Larry Lucas, Robert Wiggins, Leonard Olson and Robert Walsh.
Those names probably mean nothing to you, and why should they? It was almost 48 years ago — April 11, 1973 — that the four employees of Westinghouse’s elevator division were putting finishing touches on an elevator shaft at the nearly-topped-out Sears Tower, using turpentine to scrub away oil the foundry put on the steel rails to keep them from rusting.
They were on a platform on the 42nd floor, in a “blind shaft” — two entrances, one 20 feet above their heads and another 100 feet below — when a spark ignited the turpentine. Other workers heard their screams and tried to break into the shaft to get to them, hammering at the concrete walls. But of course it was too late.
We seldom consider workers who lose their lives. They don’t even get the little gratuitous nod we give first responders, thought it might be argued that they do one better than saving the city: they built it in the first place, and keep it running.
I thought of these four lost workers Monday morning because of an email with the enigmatic subject line: “BLS Midwest News Update: March 22-26, 2021.” You’d never open that, right? I did. The “BLS” is Bureau of Labor Statistics — part of the same federal government that took the lead in developing vaccines; I sure hope their medical judgment is better than their ability to craft catchy subject lines, or we’re all in trouble.
The email inside is clear, and the message isn’t good: 5,333 fatal work injuries in the United States in 2019, up 2% from the year before and the highest toll in a dozen years. Of those deaths, 158 were in Illinois.
The most dangerous job you can do is … any guesses? No, not prepping elevator shafts. Or being a police officer or firefighter.
In terms of raw numbers, it’s driving a truck. In 2019, exactly a third of Illinois workplace deaths — 53 — were due to transportation accidents, followed by construction worker and miner. Bear in mind, of course, that while there were three times as many fatalities of truck drivers as police officers, there are also about three times as many professional drivers as cops, so in that sense, the jobs are about the same, danger-wise.
News that will be cold comfort to the family of Eric Talley, killed Monday while trying to do his job as a police officer, reacting to the shooting at a King Soopers grocery store in Boulder, Colo. And the family of Rikki Olds, a 25-year-old store employee. Add them to the 2021 stats.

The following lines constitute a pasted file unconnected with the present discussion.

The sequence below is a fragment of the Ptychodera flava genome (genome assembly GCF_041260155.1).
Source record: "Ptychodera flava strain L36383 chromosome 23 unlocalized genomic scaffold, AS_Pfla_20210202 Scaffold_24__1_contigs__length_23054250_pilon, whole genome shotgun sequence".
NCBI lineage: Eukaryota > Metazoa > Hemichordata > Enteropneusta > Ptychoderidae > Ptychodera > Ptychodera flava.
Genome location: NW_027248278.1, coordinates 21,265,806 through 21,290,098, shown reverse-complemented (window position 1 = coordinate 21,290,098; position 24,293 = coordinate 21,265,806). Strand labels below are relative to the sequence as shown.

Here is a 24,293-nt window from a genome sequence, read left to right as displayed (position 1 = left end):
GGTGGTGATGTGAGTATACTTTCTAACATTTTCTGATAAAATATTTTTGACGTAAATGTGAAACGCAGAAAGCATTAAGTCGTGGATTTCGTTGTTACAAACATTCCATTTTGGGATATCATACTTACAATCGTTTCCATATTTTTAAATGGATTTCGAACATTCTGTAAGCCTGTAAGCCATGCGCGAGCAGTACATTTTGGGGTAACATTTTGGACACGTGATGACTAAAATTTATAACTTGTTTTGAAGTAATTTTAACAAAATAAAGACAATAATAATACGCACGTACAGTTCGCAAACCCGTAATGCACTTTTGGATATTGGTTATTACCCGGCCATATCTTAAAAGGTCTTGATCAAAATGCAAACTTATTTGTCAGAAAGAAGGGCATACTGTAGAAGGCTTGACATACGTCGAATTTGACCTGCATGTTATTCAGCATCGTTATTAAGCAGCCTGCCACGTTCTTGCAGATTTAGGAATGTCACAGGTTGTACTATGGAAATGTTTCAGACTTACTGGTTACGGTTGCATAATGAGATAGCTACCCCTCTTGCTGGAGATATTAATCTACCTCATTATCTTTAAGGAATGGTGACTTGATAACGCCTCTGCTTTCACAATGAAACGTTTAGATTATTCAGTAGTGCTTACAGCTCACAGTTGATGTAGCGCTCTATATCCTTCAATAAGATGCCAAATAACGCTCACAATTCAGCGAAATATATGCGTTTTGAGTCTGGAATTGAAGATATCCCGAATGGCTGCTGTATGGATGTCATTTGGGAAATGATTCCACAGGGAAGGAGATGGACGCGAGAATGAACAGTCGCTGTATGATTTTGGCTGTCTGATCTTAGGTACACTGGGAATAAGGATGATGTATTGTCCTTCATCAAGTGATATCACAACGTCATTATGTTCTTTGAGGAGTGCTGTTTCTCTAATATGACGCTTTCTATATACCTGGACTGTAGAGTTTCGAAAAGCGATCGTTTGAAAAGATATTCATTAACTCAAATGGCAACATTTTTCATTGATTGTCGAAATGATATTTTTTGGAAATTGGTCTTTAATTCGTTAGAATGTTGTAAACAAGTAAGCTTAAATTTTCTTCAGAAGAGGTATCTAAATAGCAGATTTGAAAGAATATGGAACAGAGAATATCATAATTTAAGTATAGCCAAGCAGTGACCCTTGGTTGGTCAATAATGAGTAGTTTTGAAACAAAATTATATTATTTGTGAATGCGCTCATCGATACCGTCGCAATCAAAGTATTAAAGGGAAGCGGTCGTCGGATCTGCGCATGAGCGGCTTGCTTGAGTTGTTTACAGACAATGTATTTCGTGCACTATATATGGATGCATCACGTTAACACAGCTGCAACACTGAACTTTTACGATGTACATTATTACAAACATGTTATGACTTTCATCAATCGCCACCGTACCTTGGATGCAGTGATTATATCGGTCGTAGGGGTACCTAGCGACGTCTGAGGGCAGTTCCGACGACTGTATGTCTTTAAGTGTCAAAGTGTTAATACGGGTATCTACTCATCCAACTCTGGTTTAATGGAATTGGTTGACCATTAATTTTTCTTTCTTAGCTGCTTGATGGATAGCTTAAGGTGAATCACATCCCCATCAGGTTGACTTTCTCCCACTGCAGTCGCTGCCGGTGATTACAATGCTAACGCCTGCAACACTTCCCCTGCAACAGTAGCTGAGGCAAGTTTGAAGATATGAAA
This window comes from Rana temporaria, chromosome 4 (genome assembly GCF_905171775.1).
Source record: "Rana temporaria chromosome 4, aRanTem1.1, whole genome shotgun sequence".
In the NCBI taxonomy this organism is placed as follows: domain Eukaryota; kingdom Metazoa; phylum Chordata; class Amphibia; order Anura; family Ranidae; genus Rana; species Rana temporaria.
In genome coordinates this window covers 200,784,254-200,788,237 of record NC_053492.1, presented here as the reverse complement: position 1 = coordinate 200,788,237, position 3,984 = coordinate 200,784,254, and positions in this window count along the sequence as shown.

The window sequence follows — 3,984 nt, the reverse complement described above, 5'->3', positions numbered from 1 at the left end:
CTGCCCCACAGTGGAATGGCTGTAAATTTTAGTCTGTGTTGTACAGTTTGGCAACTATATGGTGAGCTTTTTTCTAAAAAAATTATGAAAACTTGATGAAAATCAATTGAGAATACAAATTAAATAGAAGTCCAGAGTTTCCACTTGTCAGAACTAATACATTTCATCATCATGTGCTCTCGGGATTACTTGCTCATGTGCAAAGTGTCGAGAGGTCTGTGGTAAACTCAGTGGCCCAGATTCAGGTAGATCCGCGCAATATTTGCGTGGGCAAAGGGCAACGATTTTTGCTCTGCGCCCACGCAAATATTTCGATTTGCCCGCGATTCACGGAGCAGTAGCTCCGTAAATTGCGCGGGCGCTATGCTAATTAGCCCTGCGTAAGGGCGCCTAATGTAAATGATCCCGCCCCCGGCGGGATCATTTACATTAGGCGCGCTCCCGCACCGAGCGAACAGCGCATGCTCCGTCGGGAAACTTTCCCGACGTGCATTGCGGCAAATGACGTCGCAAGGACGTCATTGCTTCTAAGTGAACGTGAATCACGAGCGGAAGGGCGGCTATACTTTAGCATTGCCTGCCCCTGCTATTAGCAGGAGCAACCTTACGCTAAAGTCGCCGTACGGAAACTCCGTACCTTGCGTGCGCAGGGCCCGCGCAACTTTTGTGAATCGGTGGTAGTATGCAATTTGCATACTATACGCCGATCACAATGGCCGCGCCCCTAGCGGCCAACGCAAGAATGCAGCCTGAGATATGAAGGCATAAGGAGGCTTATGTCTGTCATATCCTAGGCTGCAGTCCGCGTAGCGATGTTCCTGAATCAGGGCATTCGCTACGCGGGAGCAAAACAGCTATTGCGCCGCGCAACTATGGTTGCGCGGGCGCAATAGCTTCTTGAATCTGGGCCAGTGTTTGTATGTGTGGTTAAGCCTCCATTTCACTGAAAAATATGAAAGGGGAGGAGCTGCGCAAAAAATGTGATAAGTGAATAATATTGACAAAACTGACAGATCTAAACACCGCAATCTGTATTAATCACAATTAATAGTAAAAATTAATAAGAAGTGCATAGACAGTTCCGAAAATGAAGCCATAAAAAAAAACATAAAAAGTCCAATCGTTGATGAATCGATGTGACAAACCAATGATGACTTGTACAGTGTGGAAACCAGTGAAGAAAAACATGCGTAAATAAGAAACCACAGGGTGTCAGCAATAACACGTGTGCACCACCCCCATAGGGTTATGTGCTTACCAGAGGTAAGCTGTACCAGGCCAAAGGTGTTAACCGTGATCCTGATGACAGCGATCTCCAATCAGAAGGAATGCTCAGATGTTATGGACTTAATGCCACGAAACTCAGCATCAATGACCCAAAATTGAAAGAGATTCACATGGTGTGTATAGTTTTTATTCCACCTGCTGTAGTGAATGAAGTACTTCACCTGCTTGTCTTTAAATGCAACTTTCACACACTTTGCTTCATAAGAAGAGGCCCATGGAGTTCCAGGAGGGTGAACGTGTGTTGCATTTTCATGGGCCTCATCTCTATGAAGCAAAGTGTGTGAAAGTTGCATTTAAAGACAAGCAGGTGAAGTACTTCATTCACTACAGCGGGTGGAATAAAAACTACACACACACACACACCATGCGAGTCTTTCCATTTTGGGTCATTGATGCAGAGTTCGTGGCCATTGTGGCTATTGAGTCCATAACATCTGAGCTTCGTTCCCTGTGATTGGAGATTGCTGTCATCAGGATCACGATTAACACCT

Which brings us to the second biggest cause of on-the-job death: “violence and other injuries by persons,” accounting for 31 Illinois deaths in 2019. That includes 18 Illinoisans shot and killed while working and eight who shot themselves, which hints that workplaces are inherently dangerous, since in general more than twice as many people kill themselves as are murdered.
“Falls, slips and trips” are third, bringing us back to the Sears Tower. Those four weren’t the only ones killed in its construction. Just days after they died, Jack DeKlerk was knocked off the 109th floor by a stray cable. He fell 35 feet, to the 106th floor. Not far, but enough.
Maybe when Labor Day comes around this year, we should nudge it more toward the reflective tone of Memorial Day, and remember all those workers who gave their lives to build our towers, dig our coal, and rush toward gunmen trying to protect us. When you look at the skyline, almost every tall building has a casualty or four. Or more.
There is something important to the act of remembering. It’s a form of gratitude, and shows we’re not just skittering around stupidly, like crabs, occupying these magnificent shells that people gave their lives to leave for us.
Three weeks after his death, DeKlerk’s widow, Jo Ann, crashed the Sears Tower topping-out ceremony and boldly signed her husband’s name on the celebratory steel beam, along with the bigwigs who never broke a sweat to build the place. Then she went to the 109th floor and put one foot on the steel beam her husband fell from. It was, she later said, the scariest thing she ever had done in her life.